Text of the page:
On this, the last weekend of the summer, I suggest a toast in honor of “the golden couple,” (pictured) Gerald and Sara Murphy, who imaginatively embellished the grand art of the summer soiree.
The Murphys’ seaside salon at Antibes hosted a circle of friends who defined art and literature in the 1920s — regular guests included not only F. Scott Fitzgerald and his wife, Zelda, but Hemingway, Picasso, Cole Porter, Dorothy Parker, Archibald MacLeish and Robert Benchley. This pantheon sunned the days away at the beach and enjoyed impeccable dinners under the grand silver linden tree that framed the garden at the Murphys’ Villa America. But before dinner, they were treated to cocktails, usually cocktails of Gerald’s own invention, who one close friend, Philip Barry, taking note of Gerald’s way with a cocktail shaker, described as being “like a priest preparing Mass.”
Murphy was fastidious in the preparation of drinks. But also just the least bit coy: When asked what he put in this concoction or that, he would invariably reply, “Just the juice of a few flowers.” (Gerald’s florid mixological phrase so impressed Barry, he worked it into the script of “The Philadelphia Story” in a scene between Tracey Lord (Katherine Hepburn) and ex husband, Cary Grant, who makes her a Stinger as a hangover cure. Hepburn asks what’s in it, and Grant flippantly replies: “The juice of a few flowers.”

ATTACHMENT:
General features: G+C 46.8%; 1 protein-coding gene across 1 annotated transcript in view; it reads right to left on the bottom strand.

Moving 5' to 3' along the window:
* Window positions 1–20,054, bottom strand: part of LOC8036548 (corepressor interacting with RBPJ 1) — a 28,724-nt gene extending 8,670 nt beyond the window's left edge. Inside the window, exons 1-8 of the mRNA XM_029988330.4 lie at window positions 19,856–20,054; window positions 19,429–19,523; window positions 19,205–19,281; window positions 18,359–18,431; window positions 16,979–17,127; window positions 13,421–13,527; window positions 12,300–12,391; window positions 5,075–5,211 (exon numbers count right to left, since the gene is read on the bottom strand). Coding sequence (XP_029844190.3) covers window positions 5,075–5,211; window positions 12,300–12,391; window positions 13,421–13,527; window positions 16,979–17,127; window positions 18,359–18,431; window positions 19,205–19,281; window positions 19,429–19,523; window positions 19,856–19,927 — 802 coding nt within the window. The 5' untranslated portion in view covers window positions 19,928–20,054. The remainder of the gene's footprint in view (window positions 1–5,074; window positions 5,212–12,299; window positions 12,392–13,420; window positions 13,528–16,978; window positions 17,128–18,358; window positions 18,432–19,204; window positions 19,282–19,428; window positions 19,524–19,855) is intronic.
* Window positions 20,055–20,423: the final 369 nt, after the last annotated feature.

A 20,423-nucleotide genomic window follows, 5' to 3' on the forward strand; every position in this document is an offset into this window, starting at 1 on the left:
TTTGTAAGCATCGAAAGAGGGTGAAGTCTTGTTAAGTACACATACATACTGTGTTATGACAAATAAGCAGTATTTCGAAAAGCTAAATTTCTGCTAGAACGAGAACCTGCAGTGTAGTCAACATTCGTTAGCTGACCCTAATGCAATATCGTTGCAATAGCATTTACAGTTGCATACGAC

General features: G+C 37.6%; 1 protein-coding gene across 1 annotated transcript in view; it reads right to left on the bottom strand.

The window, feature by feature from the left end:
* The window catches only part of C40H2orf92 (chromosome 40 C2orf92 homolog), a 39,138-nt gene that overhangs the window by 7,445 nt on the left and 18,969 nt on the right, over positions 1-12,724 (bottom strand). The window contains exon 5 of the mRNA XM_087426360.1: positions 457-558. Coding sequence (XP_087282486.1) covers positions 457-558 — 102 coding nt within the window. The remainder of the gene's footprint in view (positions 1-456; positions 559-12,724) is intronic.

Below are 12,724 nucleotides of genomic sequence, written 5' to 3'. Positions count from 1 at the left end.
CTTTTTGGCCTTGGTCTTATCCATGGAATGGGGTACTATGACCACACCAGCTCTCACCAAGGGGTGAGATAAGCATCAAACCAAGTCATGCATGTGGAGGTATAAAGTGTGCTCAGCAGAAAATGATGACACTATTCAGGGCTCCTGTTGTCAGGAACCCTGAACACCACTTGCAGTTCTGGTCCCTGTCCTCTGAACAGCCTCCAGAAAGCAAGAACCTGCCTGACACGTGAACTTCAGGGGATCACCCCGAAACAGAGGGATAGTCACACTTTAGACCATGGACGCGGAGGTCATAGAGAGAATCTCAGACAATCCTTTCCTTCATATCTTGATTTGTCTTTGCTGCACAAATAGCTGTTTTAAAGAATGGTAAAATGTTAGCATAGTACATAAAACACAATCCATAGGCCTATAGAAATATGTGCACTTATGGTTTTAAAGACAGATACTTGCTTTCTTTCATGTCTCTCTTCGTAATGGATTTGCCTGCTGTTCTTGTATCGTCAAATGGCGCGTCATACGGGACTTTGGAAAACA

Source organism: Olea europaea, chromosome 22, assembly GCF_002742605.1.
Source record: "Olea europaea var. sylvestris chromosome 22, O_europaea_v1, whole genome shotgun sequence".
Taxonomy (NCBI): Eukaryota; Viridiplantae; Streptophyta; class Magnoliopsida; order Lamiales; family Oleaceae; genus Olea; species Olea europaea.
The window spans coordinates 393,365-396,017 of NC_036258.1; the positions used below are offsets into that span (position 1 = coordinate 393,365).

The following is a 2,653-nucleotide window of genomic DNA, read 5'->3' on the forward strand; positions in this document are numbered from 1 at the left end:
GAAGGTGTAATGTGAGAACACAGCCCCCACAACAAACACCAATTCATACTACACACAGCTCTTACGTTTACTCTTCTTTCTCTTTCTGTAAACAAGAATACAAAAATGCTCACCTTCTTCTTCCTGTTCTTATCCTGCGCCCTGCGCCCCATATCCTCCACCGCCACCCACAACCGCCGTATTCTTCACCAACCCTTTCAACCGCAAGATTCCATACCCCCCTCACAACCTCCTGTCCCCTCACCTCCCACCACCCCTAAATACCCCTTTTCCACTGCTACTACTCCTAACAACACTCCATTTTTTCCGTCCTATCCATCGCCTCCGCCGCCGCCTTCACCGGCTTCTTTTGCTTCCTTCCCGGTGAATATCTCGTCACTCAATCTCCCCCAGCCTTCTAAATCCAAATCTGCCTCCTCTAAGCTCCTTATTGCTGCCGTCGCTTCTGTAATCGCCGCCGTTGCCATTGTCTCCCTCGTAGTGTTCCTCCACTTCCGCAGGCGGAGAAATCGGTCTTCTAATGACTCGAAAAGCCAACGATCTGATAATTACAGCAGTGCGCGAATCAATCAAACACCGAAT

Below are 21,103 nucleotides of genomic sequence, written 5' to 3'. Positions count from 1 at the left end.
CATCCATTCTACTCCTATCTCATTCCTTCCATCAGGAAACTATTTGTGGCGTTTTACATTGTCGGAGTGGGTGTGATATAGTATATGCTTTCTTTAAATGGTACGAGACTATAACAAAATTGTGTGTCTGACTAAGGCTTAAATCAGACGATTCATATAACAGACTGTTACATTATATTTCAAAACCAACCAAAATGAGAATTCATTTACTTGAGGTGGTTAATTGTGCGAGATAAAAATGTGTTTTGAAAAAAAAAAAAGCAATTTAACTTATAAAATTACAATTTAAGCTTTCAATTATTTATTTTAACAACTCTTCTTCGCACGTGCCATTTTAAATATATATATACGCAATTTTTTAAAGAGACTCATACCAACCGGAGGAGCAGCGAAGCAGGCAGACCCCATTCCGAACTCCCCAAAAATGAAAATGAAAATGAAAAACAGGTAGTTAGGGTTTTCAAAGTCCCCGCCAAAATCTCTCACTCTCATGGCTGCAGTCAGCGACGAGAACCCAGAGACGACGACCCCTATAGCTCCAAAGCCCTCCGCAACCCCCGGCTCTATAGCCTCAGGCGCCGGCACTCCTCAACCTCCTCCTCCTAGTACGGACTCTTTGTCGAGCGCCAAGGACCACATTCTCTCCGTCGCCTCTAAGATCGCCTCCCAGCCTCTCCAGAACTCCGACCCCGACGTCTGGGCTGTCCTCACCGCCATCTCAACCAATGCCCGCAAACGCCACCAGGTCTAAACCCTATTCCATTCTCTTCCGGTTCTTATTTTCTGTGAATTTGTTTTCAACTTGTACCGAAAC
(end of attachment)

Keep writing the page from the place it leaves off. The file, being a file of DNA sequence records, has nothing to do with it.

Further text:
The Bailey cocktail was the most prominently featured of the juiced drinks served to the Murphys’ illustrious guests during those long ago lazy days at the cap d’antibes in the 1920’s.
Gerald Murphy’s Bailey Cocktail
1½ oz gin
½ oz grapefruit juice
½ oz fresh lime juice
1 tsp simple syrup (optional)
1 sprig mint
Gerald Murphy’s instructions:
“The mint should be put in the shaker first. It should be torn up by hand as it steeps better. The gin should be added then and allowed to stand a minute or two. Then add the grapefruit juice and then the lime juice. Stir vigorously with ice and do not allow to dilute too much, but serve very cold, with a sprig of mint in each glass.”
Painting: Cocktails, Gerald Murphy, 1927. Whitney Museum of American Art in New York. [Note: Gerald Murphy was so grateful to Philip Barry for immortalizing his florid mixological phrase in The Philadelphia Story, he made a gift of the painting to Barry’s widow, Ellen, at the time of the playwright’s death.]